“For any of my constant readers who are concerned that B2 is casting aspersions on my sexual preferences, the acronym “FAG” in naval aviation parlance means “Fighter Attack Guy.” It is a term reflective of deep respect for the winning personalities, physical courage and intellectual acumen of the FA-18 community, from those not graced to be members thereof. It has nothing to do with anything else. Not that there’s anything wrong with that…”

Ah, well. So it goes.

———-

And now: Original thought. Consider yourself forewarned…

You should know that even as I write this, I am being driven nearly to distraction. A missing mouse cursor, is the proximate cause, but it all turns back around again on Bill Gates. Oh, yes – from the heart of hell I stab at him, for hate’s sake, I spit my last breath at him. The bastard.

And what has Mr. Gates done, gentle reader, to earn such rage and contempt? He has succeeded, with an inferior product. Oh, don’t let’s get started on this here. But suffice it to know that I have a Polar heart rate monitor that has Many Functions. Some of which can be downloaded to a PC for Careful Analysis. But only to a PC – not to a Mac.

Not to worry though! There is emulation software , designed to make your beautiful, harmonious, perfectly self-actualized Mac think that it is a demon-spawn Wintel machine. Oh, yes – I can boot to the green Elysian field of Windows XP, complete with it’s “My Computer” icon and “Recycling Bin.” But the problem is, that having dropped the non-trivial amount of folding money to make my wonderful machine pretend to be something it’s not (and would in fact, be ashamed to have any of its friends see it behaving as), I can’t make the software work. So the whole endeavor has been a waste of time and effort.

But wait. There’s more.

Not merely content to have me fling my hard earned pay in the dust, Mr. Gates has also wormed his way back onto my Mac desktop, where my mouse cursor goes AWOL for random, heart breaking moments. I am left circling the mouse for ten – sometimes fifteen! – seconds, waiting for some sign of a cursor. And as the Mac is truly a GUI machine, I am left cursing the bitter fates which ever led me towards allowing Gates and his minions the tiniest particle of traction upon the sacred soil of my machine.

Oh, the horror!

————

Been playing a game called “Doom 3 .” Some of you may know it. A first person shoot ’em up. Set in the future. But here’s the thing: The game is literally almost too terrifying to play. Oh, maybe if you’re a fifteen year old kid, used to playing a psychopathic crack dealer or car thief, it’s no great shakes. But as for me, I’m left to play only during daylight hours, and never too close to bed time.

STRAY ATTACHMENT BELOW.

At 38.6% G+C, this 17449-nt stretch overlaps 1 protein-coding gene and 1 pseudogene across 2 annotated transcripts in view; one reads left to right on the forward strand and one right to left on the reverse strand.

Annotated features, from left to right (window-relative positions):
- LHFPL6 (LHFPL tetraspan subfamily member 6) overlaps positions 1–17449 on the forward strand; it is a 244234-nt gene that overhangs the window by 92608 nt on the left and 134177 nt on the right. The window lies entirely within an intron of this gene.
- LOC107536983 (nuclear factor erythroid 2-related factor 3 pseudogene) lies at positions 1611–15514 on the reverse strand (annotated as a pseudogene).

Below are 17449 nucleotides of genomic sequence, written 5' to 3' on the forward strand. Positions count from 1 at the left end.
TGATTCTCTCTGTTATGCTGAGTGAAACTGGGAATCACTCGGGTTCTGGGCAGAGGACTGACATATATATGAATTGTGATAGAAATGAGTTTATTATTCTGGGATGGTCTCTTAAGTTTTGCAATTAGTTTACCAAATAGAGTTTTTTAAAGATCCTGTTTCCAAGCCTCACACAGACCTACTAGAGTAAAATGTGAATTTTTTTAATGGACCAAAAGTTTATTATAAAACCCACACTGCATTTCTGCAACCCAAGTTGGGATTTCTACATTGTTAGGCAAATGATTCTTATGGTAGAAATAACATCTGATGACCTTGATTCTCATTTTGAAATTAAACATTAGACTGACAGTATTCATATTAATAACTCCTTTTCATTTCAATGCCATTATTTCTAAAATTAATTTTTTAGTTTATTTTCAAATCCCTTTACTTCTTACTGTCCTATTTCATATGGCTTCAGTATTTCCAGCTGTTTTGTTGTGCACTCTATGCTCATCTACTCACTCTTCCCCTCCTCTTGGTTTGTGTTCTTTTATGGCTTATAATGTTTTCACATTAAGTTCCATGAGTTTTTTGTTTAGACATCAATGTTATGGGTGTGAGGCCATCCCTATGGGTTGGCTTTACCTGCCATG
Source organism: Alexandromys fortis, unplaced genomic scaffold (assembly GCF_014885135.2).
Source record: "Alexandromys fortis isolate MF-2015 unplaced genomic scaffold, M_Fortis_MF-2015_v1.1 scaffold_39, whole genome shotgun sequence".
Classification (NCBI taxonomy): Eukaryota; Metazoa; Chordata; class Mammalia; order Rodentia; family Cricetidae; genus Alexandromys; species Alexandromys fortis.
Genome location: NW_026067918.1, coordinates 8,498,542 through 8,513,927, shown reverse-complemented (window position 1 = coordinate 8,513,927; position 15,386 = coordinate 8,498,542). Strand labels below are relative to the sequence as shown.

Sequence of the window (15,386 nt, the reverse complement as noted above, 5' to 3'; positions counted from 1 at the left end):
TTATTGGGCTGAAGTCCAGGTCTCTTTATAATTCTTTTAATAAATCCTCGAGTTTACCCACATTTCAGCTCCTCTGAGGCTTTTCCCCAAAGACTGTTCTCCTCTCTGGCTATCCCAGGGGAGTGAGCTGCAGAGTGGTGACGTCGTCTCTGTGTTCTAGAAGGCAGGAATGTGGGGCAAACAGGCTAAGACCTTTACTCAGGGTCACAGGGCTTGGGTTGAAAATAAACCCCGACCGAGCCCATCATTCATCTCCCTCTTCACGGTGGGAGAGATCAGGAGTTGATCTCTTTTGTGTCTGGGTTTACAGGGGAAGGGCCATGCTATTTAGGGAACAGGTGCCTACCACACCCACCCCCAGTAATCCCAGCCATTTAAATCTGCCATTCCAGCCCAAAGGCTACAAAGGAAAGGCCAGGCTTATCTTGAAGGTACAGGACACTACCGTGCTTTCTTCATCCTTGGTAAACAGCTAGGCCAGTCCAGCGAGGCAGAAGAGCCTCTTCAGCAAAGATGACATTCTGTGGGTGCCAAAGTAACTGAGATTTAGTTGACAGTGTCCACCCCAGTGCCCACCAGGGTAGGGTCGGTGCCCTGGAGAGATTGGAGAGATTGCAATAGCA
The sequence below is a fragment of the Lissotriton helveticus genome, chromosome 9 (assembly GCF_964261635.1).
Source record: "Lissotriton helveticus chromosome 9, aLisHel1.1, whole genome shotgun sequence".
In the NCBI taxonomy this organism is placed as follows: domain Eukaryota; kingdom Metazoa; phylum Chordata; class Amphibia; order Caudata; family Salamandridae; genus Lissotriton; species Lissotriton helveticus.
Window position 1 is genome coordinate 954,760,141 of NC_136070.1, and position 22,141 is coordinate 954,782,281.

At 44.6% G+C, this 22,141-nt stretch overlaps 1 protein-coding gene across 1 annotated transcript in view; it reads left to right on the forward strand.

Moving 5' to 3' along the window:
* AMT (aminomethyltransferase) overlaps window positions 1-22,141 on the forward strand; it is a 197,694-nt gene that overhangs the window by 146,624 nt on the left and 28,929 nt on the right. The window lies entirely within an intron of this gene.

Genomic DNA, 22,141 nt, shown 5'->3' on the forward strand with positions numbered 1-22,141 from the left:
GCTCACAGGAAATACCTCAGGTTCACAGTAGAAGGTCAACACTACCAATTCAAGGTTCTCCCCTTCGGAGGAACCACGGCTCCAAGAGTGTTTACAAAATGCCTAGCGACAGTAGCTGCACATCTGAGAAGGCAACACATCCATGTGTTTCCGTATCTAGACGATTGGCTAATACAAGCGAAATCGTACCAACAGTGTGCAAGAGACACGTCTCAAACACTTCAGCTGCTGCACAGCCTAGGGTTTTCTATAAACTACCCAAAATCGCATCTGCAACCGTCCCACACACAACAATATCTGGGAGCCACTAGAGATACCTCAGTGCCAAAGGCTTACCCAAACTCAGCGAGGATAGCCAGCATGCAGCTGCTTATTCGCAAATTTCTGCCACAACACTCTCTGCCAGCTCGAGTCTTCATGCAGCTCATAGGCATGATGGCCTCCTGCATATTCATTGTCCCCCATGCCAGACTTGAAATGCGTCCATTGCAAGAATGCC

Yeah – It’s that well done.

————-

Have I mentioned how much the missing cursor thing is baking my noodle? I believe I have. But never mind.

ARGHH!

—————

Yesterday:

Hail and Farewell at the Field *. An Irish pub right chear in Sandy Eggo. With your humble scribe as one of the farewell-ees. Pints o’ Guinness (for strength!) and fish and chips, kind words and parting shots. Everything was exactly as it should have been. We step up, speak shortly, move off the stage and are relieved of duties assigned to proceed on new tasking. Repeat, every couple three years. So it goes.

Next, we are solemnly required and desired to take the Kat and all her several friends down to Dave and Buster’s for… well. We are not told, exactly why. We do our duty nevertheless. Dave and Busters (snag-a-fraga-raga mouse cursor) is very like a grown-up’s Chuck E Cheese. In fact, I’m beginning to suspect that the whole thing is part of some heinous corporate plot. The Kat was exposed to the skee-ball-centroid-gains-the-tickets-which-can-in-turn-be-used-to-buy-kitcsh phenomenon when she was nobbut a little thing, and now I watch with grave concern as she swipes her D&B card to get tokens with which to shove other tokens over the edge of some mechanical precipice in order to get tickets to buy some piece of horrible kitcsh as an eleven year old. I can fast forward to a casino in Vegas, or maybe only a semi-annual sale at Macy’s and suddenly the whole plot swims alarmingly into view.

Course, could be that I need to chill the hell out, and it’s only a game. Maybe.

But! It’s demonstrably true that after having spent untold hundreds of dollars to gain untold thousands of tickets with which you can buy exactly two Dave & Buster’s shot glasses, I’m left to wonder if we’re not learning the wrong kind of lessons here. All of us, I mean.

Hmm.

Finally, the Biscuit desired to go to CompUSA, a destination to which I am only too happy to drive, a fact which everyone knows. Regardless of my attempts to heave sighs and wear a general put-upon mien, whenever I am asked to drive up there.

That was a twelve second cursor search, right there. Trying to correct one simple little spelling error! Die, Gates. Die…

So anyway, on the way home we had the chance to chat a bit in an informal way (which happens all too infrequently, alas!) and she mentioned the name of a few boys who had come back from parts east to spend the summer in San Diego. I somehow managed to twist that around into a general observation that boys could be hard to trust, some times. The Biscuit is pretty quick on the uptake (her father’s daughter, and then some) and replied that girls could be hard to trust too.

To which I had no reply. I’ll merely close by saying that, although I don’t personally remember the age that way, I think it would be wonderful to be 14 again. To know everything with such certainty.

 

* 07-09-18 Link Gone – no replacement found – Ed.

** 07-09-18 Link Gone; replacement found – Ed.

*** 07-09-18 Link Gone; referred to a Lex post we don’t have – Ed.

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Filed under Best of Neptunus Lex, by lex, Carroll "Lex" LeFon, Carroll LeFon, Lex, Neptunus Lex